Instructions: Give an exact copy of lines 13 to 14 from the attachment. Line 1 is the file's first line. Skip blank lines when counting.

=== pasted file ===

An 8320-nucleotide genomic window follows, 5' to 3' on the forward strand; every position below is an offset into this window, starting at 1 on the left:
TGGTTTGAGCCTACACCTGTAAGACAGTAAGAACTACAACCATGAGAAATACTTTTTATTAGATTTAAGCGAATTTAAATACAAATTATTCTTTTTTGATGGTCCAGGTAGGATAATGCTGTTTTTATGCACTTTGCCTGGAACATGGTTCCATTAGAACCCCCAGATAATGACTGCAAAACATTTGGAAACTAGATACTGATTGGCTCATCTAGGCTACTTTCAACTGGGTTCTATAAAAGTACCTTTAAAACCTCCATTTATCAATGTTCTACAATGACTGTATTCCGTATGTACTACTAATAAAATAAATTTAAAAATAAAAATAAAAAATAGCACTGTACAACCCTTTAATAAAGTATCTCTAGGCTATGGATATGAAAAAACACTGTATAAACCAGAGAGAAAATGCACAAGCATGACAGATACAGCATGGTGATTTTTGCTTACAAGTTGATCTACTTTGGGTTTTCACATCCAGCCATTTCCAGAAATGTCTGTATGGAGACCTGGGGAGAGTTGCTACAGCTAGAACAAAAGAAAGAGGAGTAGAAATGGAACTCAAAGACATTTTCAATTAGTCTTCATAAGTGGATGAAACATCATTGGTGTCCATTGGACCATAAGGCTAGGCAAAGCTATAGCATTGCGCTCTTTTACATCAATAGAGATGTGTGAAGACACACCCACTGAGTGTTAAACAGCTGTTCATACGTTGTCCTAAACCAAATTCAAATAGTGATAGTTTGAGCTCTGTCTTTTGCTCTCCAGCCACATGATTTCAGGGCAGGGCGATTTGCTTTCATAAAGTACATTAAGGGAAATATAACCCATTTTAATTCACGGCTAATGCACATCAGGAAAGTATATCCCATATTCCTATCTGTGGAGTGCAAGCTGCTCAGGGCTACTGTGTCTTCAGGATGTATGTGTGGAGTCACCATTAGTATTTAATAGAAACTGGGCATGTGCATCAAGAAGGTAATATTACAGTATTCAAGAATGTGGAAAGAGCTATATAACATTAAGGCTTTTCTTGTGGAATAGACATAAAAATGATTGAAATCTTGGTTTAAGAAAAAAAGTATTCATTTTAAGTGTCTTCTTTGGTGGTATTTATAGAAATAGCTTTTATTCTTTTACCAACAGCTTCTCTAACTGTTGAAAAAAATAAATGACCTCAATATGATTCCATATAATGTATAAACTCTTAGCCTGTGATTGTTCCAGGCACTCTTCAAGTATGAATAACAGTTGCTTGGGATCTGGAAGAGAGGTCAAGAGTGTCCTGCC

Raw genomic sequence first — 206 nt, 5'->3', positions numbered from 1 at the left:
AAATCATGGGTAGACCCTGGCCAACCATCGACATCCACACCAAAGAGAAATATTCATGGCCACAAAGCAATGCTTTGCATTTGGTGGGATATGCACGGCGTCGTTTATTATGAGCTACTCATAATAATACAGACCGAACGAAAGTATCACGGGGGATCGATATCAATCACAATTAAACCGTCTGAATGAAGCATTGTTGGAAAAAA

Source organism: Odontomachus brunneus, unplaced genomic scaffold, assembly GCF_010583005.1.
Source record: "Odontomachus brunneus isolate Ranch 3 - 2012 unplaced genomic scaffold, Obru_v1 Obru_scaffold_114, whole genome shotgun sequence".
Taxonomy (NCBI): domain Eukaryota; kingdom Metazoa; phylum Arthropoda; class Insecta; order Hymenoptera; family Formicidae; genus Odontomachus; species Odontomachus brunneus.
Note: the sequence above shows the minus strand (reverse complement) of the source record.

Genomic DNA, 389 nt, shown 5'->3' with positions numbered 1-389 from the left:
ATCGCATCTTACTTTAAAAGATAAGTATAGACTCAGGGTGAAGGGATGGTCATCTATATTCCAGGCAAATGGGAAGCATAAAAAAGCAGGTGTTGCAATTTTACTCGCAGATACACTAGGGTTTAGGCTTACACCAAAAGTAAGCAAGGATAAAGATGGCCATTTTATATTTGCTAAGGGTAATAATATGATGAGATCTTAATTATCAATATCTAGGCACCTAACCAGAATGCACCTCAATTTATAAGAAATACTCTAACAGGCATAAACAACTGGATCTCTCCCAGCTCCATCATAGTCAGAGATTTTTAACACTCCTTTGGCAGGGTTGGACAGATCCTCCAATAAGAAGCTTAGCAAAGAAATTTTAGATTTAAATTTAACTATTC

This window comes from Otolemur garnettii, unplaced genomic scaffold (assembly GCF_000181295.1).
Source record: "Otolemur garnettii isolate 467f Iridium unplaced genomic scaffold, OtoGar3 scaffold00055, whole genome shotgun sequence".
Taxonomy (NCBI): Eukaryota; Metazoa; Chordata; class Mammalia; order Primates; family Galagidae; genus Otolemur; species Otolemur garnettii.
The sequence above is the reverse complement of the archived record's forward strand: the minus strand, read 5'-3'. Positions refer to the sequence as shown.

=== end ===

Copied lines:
Taxonomy (NCBI): Eukaryota; Metazoa; Chordata; class Mammalia; order Primates; family Galagidae; genus Otolemur; species Otolemur garnettii.
The sequence above is the reverse complement of the archived record's forward strand: the minus strand, read 5'-3'. Positions refer to the sequence as shown.